...Asked whether Williams has adequately addressed the issue of cross-border interventions, Jefferts Schori said, "I don't think he understands how difficult and how painful and destructive it's been both in the church in Canada and for us in the U.S. ... when bishops come from overseas and say, 'Well, we'll take care of you, you don't have to pay attention to your bishop.'" Such actions "destroys pastoral relationships," noted Jefferts Schori. "It's like an affair in a marriage," she said. "It destroys trust."It's important that those who dismiss these intrusions by foreign bishops "get" this point. There have always been congregations who disagree with their bishop on one point or another. Sometimes those disagreements can go on for years. Eventually, there is always some kind of reconciliation. But, when you add the new dimension of an "off shore bishop" standing in the wings wooing that congregation away, the reconciliation process is never given a chance. That kind of behavior is highly destructive, and quite unethical. It simply cannot be tolerated.
Inclusive Church has written a letter to our Presiding Bishop. Here's the concluding papragraph:
...To agree to a voluntary self exclusion would not be to agree to a self- denying ordinance for the good of the whole. Gay Anglicans are part of the Anglican Communion in every province. Some are facing persecution by their own churches because of their courageous witness. By remaining at the table, the Episcopal Church has the opportunity to remind those who serve on representative bodies of their existence and to raise their voice. We ask that you resist this misguided process that is formally excluding those who speak for people the Communion should urgently be seeking to include...I agree with the basic premise here. This is not the time for us to abandon our brothers and sisters in other parts of the Communion. Isolationism is not the answer.
But, thinking pragmatically, how would we go about "resisting" this "misguided process"? Do we just show up anyway? That would most likely result in some unpleasant scenes between us and the other Anglican members present, with our ecumenical partners looking on. I'm not so sure that kind of confrontation is a good way to convince other faith traditions that we have something of value to add to the conversation. It would more likely accentuate the pitfalls of following our lead.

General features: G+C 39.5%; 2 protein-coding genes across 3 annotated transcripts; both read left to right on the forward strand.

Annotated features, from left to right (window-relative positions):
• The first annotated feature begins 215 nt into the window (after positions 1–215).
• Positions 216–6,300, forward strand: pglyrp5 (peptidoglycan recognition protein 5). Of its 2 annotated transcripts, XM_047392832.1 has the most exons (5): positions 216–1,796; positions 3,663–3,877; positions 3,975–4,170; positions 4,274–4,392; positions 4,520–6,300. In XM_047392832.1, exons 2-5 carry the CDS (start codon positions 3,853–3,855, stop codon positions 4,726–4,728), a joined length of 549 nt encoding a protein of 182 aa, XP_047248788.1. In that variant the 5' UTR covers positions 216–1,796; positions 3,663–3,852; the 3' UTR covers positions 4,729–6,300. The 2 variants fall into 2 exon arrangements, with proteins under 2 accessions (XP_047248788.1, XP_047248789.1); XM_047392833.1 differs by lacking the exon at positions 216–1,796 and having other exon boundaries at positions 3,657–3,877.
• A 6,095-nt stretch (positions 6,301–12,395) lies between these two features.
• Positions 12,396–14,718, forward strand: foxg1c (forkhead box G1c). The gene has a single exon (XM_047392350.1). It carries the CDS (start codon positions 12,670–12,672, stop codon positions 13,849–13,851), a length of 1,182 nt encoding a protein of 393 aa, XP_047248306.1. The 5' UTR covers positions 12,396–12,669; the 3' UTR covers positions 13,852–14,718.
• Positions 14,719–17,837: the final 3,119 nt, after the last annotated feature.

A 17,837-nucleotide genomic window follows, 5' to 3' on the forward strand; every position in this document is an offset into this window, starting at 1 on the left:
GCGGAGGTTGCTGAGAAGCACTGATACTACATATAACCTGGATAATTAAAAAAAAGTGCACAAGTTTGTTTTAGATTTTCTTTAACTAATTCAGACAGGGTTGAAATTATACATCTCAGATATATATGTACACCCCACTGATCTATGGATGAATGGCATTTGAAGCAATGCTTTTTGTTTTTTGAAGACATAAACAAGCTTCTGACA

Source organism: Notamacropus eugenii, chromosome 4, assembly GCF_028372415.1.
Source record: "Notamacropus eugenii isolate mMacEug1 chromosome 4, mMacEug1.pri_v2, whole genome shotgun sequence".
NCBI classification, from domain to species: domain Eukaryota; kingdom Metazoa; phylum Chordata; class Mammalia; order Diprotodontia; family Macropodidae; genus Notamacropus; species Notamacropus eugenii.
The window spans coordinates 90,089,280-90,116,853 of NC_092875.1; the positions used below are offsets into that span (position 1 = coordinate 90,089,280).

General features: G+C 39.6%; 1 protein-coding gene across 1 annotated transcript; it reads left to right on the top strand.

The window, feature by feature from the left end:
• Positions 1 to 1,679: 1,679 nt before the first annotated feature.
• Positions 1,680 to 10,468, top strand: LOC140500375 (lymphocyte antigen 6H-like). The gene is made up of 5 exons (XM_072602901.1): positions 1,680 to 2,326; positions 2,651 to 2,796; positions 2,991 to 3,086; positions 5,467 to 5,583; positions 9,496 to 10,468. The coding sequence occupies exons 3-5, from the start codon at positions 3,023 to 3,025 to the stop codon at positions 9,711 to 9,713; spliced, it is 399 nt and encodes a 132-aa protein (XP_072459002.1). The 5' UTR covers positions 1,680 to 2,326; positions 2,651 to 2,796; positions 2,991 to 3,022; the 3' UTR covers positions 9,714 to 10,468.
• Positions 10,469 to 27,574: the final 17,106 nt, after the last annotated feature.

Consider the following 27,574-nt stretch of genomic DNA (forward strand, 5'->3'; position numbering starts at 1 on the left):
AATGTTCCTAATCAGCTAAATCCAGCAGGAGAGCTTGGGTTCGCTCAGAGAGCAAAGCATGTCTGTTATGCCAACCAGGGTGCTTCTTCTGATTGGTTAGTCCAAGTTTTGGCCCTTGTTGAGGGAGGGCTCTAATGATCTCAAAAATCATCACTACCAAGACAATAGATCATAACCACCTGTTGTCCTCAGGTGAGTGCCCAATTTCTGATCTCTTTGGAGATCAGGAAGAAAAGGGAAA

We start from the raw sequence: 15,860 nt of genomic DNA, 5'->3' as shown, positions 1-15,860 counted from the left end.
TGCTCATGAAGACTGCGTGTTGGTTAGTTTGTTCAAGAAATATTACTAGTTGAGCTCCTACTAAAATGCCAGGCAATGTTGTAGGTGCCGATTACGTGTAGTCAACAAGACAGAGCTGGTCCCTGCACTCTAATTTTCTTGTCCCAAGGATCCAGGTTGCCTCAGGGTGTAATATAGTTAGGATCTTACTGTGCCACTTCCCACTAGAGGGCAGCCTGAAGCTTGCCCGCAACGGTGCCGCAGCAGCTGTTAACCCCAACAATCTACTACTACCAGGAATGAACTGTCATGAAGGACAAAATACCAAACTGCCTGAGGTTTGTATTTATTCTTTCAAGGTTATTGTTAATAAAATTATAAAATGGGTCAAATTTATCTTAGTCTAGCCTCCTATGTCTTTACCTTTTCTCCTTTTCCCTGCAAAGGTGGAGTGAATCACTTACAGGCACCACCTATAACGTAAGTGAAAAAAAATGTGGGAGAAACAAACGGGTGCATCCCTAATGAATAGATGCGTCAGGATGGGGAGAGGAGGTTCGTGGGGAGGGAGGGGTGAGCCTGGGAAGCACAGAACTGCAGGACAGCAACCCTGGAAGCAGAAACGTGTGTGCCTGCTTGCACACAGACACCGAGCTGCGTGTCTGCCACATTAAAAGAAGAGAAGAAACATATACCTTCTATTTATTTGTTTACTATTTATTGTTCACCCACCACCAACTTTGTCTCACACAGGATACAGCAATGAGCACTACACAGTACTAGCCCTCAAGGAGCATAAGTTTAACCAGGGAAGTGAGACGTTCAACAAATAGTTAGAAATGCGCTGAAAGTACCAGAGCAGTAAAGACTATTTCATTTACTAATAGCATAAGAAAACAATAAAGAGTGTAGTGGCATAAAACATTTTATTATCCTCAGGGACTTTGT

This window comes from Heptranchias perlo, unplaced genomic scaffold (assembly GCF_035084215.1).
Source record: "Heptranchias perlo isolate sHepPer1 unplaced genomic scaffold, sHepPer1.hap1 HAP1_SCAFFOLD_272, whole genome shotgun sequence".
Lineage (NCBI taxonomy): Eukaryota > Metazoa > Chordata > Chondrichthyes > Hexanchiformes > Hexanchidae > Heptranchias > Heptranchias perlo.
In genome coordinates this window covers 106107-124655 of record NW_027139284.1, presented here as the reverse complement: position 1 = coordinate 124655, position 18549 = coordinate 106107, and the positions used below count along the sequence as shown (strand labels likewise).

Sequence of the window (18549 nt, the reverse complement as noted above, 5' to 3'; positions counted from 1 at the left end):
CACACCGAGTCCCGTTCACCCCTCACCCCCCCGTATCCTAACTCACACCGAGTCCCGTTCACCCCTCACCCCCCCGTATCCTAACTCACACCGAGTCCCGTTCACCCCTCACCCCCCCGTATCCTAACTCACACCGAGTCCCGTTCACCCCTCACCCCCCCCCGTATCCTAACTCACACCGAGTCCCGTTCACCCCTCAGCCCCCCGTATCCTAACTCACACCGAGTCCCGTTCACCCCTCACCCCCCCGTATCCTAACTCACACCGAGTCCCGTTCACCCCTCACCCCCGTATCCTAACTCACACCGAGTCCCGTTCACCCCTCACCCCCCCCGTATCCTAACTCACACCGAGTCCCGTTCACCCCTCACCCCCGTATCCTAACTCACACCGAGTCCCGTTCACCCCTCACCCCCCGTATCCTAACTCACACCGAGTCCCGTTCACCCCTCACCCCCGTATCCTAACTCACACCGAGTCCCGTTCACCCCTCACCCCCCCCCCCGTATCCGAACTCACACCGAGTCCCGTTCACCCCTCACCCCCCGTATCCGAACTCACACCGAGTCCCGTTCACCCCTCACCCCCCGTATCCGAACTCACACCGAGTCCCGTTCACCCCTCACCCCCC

So, do we create our own ecumenical dialogues? Actually, we are already in separate conversations with most of those faith traditions represented in the "official" Anglican dialogues, so there's no point in reinventing the wheel. However, to hold up our ecumenical discussions as some kind of equivalant to those going on within the Communion would suggest a move towards developing an alternative Communion. That would be using the same tactic that GAFCON and the Global South are well known for putting in play. Personally, I find such threats of abandoning Canterbury rather childish. I would hope TEC will not resort to such immature tactics.
I wonder if there might not be a way for the members of these ecumenical dialogues to invite those excluded by Canterbury to be present as "consultants." Dr. Williams introduced this possibility when he "demoted" Dr. Grieb to the status of "consultant" on the Unity, Faith and Order Commission. Perhaps the various parties involved in the ecumenical dialogues can take the initiative and, regardless of what Dr. Williams or Canon Kearon have to say about the matter, express their desire for TEC to be represented in their conversations, even if our role has to be redefined to satisfy the control needs of the leadership of the Anglican Communion.
I suspect that there is already some kind of formal response from TEC being crafted. A little bird, with no purple feathers, btw, told me that the House of Bishops had some kind of discussion yesterday. I don't know what the specific issue was, but I'd bet it had something to do with these attempted Pentecost punishments. Watch for a statement from the Bishops soon.
I think this attempt by Canterbury to assert his authority, and to apparently side with those who are attempting to drag Anglicanism into the literalist sola scriptura camp, requires a response. But I'm personally rather conflicted as to what form that response should take.